What are the challenges in bringing across a message of cyber resilience across an organisation?

“The way we adapted was…moving as much as we can to fit the situation we find ourselves “

 

Nick Harris, Global Head of Information Security at Oxford University Press talks to Sooraj Shah about how security awareness and resilience messaging moved into different forums to give colleagues the skills to work securely from home.

Nick will be speaking at the teissR3 | Resilience, Response and Recovery summit taking place online, 15 – 24 September.

This year, the very popular teissR3 event focuses on how to improve your organisation’s cyber resiliency and adopt best-practice in incident response and crisis management in a post-COVID-19 world. Space is limited. Register your free place by clicking here.

Video transcript

So in terms of the challenges that you’ve had in bringing across your message of cyber resilience across the whole organisation, what have they been?

So particularly around resilience of our staff, allowing them to keep us secure, allowing them to have the skills, knowledge, awareness to do that, usually we would be able to join particular forums and in person, explain our message, what things cost, would be able to set things up, standards as it were, even to the point that staff would see posters in the office, awareness type material that would reinforce the security of their organisation and an ongoing resilience.

Things that they could do to continue to access information or even down to sort of password rules. And simply, that was taken away from us very quickly. The way we adapted was like everyone has, really, moving as much as we can to fit the situation we find ourselves.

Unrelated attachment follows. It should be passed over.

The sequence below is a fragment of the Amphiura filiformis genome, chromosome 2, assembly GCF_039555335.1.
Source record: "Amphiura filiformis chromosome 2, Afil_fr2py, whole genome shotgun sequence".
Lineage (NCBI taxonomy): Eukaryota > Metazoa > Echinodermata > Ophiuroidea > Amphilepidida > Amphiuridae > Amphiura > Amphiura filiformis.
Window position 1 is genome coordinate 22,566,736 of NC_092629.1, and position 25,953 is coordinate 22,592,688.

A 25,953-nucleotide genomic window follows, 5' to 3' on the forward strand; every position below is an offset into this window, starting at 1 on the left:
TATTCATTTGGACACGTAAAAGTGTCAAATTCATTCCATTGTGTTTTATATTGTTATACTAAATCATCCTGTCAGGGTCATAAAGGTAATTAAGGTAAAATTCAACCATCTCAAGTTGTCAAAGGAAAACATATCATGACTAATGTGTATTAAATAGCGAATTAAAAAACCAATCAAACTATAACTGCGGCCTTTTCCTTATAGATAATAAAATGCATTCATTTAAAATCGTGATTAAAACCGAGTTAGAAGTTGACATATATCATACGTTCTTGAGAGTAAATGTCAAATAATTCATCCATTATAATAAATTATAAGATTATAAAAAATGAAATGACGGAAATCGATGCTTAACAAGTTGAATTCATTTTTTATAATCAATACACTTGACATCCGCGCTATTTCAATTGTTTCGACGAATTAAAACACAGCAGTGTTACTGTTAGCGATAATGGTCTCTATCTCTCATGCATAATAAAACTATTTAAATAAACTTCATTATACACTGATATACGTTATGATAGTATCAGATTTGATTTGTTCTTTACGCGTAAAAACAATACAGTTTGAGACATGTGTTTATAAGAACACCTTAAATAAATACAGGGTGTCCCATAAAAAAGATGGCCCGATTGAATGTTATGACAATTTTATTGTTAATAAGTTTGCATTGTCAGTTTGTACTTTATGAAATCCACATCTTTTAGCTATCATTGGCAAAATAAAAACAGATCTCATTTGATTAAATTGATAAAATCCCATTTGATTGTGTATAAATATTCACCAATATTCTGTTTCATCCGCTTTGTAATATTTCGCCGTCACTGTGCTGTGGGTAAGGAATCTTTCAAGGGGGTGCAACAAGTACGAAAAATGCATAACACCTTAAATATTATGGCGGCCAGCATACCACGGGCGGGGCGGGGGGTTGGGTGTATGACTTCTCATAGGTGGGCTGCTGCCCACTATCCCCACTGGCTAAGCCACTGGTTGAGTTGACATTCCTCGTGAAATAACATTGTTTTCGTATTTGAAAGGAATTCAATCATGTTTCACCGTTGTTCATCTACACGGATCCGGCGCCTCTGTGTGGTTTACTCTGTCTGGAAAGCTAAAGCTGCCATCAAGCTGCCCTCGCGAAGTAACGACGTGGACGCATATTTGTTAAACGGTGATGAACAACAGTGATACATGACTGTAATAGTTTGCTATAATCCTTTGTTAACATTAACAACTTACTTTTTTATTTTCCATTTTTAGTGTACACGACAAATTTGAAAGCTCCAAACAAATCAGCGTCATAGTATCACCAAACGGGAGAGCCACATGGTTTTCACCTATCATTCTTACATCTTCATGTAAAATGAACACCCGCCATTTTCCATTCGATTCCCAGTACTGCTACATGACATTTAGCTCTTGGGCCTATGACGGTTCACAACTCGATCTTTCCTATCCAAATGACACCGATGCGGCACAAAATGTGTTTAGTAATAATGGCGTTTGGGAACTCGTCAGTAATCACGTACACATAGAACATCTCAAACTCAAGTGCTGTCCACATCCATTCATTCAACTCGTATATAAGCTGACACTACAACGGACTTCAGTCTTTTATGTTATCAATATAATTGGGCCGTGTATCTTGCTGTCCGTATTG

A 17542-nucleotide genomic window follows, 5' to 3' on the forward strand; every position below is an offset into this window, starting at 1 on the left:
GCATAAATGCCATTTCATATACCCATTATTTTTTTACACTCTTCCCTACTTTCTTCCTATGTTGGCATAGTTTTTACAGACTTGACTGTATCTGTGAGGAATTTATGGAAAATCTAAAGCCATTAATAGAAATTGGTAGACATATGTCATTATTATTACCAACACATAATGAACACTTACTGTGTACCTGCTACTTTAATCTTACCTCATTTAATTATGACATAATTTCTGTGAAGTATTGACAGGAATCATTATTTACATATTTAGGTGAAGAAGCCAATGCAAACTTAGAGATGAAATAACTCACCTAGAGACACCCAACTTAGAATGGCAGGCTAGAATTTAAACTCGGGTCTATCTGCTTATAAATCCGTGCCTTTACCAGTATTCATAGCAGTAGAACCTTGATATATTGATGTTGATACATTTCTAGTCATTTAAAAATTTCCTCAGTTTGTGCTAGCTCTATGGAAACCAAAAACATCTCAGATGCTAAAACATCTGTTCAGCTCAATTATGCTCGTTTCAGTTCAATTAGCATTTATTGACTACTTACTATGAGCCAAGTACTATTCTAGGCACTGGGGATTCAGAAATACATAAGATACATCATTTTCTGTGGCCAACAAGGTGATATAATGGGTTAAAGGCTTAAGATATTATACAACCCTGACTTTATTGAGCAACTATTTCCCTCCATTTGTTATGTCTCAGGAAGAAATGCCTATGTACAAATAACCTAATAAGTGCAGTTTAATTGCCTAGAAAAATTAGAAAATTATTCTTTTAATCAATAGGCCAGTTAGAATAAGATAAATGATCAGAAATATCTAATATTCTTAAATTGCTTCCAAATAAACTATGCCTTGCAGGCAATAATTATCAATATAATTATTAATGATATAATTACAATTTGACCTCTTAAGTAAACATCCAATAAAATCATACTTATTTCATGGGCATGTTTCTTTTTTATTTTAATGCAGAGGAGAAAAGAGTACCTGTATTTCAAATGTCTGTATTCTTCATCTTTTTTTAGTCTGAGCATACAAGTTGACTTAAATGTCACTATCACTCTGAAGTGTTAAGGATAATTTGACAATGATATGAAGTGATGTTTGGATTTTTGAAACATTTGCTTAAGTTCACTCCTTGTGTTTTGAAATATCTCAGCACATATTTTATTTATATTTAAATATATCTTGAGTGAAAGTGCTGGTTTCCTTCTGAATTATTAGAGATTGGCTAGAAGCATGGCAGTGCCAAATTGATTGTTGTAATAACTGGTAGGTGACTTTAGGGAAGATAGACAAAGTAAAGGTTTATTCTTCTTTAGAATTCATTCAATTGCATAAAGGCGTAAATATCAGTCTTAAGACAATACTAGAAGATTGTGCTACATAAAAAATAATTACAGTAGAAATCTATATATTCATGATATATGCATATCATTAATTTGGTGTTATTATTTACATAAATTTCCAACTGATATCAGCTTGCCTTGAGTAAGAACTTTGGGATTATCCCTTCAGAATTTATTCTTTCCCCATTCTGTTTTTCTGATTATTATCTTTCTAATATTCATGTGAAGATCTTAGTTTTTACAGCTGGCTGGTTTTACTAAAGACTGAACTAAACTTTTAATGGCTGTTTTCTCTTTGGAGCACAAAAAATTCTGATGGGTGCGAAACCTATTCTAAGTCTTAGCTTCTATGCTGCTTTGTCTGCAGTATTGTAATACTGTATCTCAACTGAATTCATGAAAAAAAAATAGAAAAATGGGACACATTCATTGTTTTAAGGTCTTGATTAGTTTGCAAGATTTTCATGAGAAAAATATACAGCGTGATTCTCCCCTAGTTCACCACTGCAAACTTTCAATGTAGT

We had a project to change from an annual training and compliance effort to something that we could provide on demand videos and awareness material, targeted campaigns, a new identity, an identity interestingly that we intentionally aligned with the business continuity project’s identity. So their objective was to keep the organisation going.

Well, our objective definitely pulled into that. So we felt an identity that was similar, really kind of aligned with us. And by having that identity and this sort this new training awareness, we increased our Yammer posts, our newsletters, to twice a week, within the bounds of the capacity within the team to reach as many people as we could.

We put a lot more content through different forms that were being held, taking advantage of webinars or internal briefings, anywhere that we could use the audience to get our message through and give them what they needed, which was essentially the skills and the security to work from home.

And it was not done alone at all. Like I said, doing, it with the business continuity effort to do a much wider remit but we are definitely supporting. Our messages were aligned and we were coordinated in our approach. And equally using, what we had was luckily a very effective internal controls internal communications team, who were able to support us, help us with the content, and get to the right audience.

Copyright Lyonsdown Limited 2021

Top Articles

Is your security in need of an update this Cybersecurity Awareness month?

Cyber security experts tell teiss about the evolving threat landscape and how organisations can bolster their cyber security defenses

A new case for end-to-end encryption

How a hacker group got hold of calling records and text messages deploying highly sophisticated tools that show signs of originating in China

Telcos in Europe put muscle behind firewalls as SMS grows

Messaging is set to be one of the biggest traffic sources for telcos worldwide prompting them to protect loss of revenue to Grey Route practices 

Related Articles

[s2Member-Login login_redirect=”https://www.teiss.co.uk” /]